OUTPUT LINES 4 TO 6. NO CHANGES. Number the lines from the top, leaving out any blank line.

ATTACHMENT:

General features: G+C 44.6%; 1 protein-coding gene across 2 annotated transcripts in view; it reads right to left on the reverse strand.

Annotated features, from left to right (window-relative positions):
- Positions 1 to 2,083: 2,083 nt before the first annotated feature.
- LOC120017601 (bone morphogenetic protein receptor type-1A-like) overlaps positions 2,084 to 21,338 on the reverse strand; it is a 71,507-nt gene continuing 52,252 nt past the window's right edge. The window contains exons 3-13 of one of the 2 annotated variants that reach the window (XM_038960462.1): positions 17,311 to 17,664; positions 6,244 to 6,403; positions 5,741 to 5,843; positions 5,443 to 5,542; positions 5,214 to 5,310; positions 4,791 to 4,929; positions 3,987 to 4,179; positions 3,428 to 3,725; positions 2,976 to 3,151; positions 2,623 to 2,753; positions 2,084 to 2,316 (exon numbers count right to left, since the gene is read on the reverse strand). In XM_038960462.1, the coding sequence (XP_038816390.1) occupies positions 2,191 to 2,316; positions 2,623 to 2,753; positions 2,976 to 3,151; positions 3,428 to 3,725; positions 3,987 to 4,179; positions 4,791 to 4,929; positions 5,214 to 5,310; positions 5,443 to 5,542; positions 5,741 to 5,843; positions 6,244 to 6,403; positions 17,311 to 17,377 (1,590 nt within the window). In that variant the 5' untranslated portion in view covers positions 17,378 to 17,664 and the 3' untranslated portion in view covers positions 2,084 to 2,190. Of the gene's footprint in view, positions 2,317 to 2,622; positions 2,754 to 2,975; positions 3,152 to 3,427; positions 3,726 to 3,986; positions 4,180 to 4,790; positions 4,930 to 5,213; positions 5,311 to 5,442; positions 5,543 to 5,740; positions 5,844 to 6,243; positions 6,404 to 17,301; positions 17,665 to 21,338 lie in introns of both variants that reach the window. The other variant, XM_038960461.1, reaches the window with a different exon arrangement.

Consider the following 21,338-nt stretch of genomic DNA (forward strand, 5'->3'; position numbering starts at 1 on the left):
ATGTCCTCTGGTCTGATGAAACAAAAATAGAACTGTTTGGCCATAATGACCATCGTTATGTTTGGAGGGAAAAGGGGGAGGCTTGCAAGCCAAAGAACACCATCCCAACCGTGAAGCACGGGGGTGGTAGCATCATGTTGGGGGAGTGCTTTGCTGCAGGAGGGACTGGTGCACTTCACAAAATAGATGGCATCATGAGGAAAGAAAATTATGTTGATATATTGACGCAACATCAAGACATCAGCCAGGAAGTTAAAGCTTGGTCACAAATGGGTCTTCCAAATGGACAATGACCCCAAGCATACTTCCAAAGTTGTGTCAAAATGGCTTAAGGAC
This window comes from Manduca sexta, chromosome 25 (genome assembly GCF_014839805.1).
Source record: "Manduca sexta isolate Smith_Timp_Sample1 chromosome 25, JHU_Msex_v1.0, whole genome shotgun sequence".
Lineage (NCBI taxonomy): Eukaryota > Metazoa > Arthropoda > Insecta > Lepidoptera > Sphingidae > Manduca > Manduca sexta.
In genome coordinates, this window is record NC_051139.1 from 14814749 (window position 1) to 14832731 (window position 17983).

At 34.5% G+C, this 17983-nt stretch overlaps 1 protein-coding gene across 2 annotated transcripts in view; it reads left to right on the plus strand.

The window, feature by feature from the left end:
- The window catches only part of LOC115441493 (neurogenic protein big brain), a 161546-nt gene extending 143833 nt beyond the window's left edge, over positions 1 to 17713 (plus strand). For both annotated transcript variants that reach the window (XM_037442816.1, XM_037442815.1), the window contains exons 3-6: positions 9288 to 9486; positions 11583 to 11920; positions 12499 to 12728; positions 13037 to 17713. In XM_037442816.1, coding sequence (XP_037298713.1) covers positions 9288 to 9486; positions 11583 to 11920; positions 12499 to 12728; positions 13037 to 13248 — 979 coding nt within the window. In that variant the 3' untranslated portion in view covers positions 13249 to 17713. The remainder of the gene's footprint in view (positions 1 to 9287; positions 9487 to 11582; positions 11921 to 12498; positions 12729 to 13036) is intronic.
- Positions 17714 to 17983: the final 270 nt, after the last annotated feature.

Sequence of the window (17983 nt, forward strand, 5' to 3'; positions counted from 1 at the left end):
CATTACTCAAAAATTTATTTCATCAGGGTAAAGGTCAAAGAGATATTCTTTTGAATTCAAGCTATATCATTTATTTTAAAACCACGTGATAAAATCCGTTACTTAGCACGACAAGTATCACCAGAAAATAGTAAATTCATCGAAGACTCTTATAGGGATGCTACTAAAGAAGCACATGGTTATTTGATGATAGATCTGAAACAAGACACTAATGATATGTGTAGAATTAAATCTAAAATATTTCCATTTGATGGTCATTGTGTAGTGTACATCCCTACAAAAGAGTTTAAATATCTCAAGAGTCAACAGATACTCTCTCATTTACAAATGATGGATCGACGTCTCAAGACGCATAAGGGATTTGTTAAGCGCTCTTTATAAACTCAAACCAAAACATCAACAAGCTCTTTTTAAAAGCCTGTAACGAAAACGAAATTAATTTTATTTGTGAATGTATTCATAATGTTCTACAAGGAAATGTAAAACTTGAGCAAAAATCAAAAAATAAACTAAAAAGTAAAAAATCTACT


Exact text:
- LOC120017601 (bone morphogenetic protein receptor type-1A-like) overlaps positions 2,084 to 21,338 on the reverse strand; it is a 71,507-nt gene continuing 52,252 nt past the window's right edge. The window contains exons 3-13 of one of the 2 annotated variants that reach the window (XM_038960462.1): positions 17,311 to 17,664; positions 6,244 to 6,403; positions 5,741 to 5,843; positions 5,443 to 5,542; positions 5,214 to 5,310; positions 4,791 to 4,929; positions 3,987 to 4,179; positions 3,428 to 3,725; positions 2,976 to 3,151; positions 2,623 to 2,753; positions 2,084 to 2,316 (exon numbers count right to left, since the gene is read on the reverse strand). In XM_038960462.1, the coding sequence (XP_038816390.1) occupies positions 2,191 to 2,316; positions 2,623 to 2,753; positions 2,976 to 3,151; positions 3,428 to 3,725; positions 3,987 to 4,179; positions 4,791 to 4,929; positions 5,214 to 5,310; positions 5,443 to 5,542; positions 5,741 to 5,843; positions 6,244 to 6,403; positions 17,311 to 17,377 (1,590 nt within the window). In that variant the 5' untranslated portion in view covers positions 17,378 to 17,664 and the 3' untranslated portion in view covers positions 2,084 to 2,190. Of the gene's footprint in view, positions 2,317 to 2,622; positions 2,754 to 2,975; positions 3,152 to 3,427; positions 3,726 to 3,986; positions 4,180 to 4,790; positions 4,930 to 5,213; positions 5,311 to 5,442; positions 5,543 to 5,740; positions 5,844 to 6,243; positions 6,404 to 17,301; positions 17,665 to 21,338 lie in introns of both variants that reach the window. The other variant, XM_038960461.1, reaches the window with a different exon arrangement.

Consider the following 21,338-nt stretch of genomic DNA (forward strand, 5'->3'; position numbering starts at 1 on the left):
ATGTCCTCTGGTCTGATGAAACAAAAATAGAACTGTTTGGCCATAATGACCATCGTTATGTTTGGAGGGAAAAGGGGGAGGCTTGCAAGCCAAAGAACACCATCCCAACCGTGAAGCACGGGGGTGGTAGCATCATGTTGGGGGAGTGCTTTGCTGCAGGAGGGACTGGTGCACTTCACAAAATAGATGGCATCATGAGGAAAGAAAATTATGTTGATATATTGACGCAACATCAAGACATCAGCCAGGAAGTTAAAGCTTGGTCACAAATGGGTCTTCCAAATGGACAATGACCCCAAGCATACTTCCAAAGTTGTGTCAAAATGGCTTAAGGAC